Proc. Amer. Acad. Arts 19: 2. 1883.
Perennials, 8–40 (–60) cm; rhizomatous, fibrous-rooted, caudices or rhizomes relatively thick, simple or branched, sometimes resembling a taproot. Stems erect to basally ascending, moderately to densely strigose to strigoso-hirsute or hirsute, eglandular. Leaves basal (commonly persistent) and cauline; basal blades often 3-nerved, spatulate, obovate to ovate, or elliptic, 20–150 × 5–25 mm, margins entire to shallowly serrate, faces loosely strigose, rarely minutely glandular; cauline blades slightly smaller than basal, relatively even-sized to peduncle bases, (bases subclasping) margins entire, becoming lanceolate (bases non-clasping) distally. Heads 1–4 (–6) (from branches on distal 1/3–1/2 of stem, peduncles distinct, 1.5–9 cm). Involucres 5–7 × 9–18 mm. Phyllaries in 3–4 series (greenish), moderately piloso-hirsute, densely minutely glandular (sometimes obscured by hairs). Ray-florets 25–80; corollas white, drying white or lilac-tinged, 8–10 mm (ca. 1 mm wide), laminae coiling at tips. Disc corollas 2.9–4 mm. Cypselae 1.6–2.1 mm, 2-nerved, faces sparsely strigose; pappi: outer of setae, inner of 15–26 bristles. 2n = 18.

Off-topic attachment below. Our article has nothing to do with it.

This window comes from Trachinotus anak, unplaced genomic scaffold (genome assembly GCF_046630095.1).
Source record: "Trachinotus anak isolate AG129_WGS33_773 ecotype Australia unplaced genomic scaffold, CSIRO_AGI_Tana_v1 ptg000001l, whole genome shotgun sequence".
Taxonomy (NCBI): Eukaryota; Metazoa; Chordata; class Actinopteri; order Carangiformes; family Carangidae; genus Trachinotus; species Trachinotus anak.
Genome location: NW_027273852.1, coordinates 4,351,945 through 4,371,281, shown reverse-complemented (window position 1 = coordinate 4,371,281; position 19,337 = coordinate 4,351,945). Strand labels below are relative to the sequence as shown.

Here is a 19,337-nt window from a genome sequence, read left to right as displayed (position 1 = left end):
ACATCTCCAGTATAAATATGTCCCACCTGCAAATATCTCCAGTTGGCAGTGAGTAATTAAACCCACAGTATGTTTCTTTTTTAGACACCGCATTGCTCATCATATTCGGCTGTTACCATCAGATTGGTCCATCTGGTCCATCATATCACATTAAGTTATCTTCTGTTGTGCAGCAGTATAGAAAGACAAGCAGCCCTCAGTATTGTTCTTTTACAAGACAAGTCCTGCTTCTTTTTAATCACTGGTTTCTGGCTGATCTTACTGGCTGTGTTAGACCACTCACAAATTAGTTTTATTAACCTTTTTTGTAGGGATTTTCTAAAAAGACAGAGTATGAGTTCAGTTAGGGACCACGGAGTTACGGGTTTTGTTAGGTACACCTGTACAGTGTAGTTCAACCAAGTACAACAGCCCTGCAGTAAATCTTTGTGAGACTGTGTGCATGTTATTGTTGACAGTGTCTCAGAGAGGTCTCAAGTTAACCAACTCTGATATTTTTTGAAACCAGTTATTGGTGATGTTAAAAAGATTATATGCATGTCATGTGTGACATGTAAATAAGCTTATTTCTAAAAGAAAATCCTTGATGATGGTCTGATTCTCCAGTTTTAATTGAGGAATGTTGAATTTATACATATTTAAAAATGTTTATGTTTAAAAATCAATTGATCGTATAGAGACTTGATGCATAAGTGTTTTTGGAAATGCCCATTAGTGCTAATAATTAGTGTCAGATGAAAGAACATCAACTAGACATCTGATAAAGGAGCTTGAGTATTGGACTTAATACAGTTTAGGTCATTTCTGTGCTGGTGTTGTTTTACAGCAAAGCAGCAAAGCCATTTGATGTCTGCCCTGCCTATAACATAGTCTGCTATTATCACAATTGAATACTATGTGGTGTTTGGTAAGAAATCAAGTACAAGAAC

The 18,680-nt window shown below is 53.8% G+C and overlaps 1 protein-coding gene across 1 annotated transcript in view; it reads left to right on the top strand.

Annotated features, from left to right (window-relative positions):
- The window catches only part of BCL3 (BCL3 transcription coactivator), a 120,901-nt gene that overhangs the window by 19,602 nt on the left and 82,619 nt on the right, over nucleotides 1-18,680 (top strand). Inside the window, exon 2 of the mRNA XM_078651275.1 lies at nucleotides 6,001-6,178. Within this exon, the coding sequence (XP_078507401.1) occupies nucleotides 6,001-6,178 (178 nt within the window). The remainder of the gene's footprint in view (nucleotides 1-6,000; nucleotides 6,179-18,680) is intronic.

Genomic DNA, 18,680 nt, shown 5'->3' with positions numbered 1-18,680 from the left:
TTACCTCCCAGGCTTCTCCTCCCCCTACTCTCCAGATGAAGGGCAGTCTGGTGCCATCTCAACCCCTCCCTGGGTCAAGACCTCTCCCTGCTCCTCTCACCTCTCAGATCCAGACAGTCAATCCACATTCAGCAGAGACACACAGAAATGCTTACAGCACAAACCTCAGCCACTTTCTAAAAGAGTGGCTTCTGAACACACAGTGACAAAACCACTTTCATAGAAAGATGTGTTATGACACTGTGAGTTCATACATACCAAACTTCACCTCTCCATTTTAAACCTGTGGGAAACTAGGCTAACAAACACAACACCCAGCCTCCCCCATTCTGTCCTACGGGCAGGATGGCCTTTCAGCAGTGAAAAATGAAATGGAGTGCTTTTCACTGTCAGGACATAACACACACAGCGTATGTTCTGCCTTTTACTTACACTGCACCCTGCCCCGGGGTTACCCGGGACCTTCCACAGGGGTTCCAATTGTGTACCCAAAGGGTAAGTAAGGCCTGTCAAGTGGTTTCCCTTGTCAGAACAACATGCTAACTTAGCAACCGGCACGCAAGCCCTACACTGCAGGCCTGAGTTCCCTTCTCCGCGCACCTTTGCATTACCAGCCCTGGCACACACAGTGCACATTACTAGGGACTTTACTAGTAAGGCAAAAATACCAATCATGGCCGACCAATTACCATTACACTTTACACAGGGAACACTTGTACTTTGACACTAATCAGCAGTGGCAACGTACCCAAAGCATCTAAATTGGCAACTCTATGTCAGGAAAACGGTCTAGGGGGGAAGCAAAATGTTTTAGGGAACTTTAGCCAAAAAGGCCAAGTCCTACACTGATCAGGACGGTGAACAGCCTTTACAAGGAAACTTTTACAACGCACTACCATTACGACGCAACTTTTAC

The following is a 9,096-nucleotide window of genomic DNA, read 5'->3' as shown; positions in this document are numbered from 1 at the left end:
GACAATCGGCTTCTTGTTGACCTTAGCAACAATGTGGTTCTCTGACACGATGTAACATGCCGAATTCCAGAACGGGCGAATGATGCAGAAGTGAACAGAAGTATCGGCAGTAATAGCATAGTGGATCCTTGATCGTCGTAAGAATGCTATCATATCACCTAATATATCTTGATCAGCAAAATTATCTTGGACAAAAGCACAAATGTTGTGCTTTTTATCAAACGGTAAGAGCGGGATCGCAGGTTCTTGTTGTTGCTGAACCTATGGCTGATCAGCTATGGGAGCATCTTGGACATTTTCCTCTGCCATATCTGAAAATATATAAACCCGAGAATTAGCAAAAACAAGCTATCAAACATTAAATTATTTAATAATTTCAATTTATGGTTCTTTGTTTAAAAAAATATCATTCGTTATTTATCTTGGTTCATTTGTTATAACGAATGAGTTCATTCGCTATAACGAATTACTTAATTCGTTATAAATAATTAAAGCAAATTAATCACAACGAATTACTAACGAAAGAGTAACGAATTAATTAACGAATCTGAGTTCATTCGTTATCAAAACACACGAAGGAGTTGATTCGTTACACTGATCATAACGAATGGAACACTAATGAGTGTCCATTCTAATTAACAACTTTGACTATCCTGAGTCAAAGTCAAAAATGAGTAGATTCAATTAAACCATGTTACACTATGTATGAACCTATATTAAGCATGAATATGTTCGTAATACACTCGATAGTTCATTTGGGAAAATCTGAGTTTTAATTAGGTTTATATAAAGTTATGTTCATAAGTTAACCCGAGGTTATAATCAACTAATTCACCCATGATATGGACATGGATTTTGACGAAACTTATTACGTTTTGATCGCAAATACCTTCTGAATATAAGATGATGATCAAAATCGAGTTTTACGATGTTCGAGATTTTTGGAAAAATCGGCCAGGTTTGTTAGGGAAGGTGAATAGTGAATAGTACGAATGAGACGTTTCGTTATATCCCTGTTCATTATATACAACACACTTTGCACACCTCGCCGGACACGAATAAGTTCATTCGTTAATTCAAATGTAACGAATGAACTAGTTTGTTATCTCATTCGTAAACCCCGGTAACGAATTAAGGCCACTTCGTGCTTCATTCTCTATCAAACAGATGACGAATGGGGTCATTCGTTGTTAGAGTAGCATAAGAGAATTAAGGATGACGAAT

Phenology: Flowering (May–)Jul–Sep(–Oct).
Habitat: Grassy slopes, openings, roadsides, sometimes rock crevices and ledges, oak-juniper to oak-pine, pine, pine-fir, Douglas fir, spruce-fir
Elevation: (1800–)2100–2900(–3200) m
Ariz., N.Mex., Mexico (Sonora)
"thick" is not a number."thick" is not a number.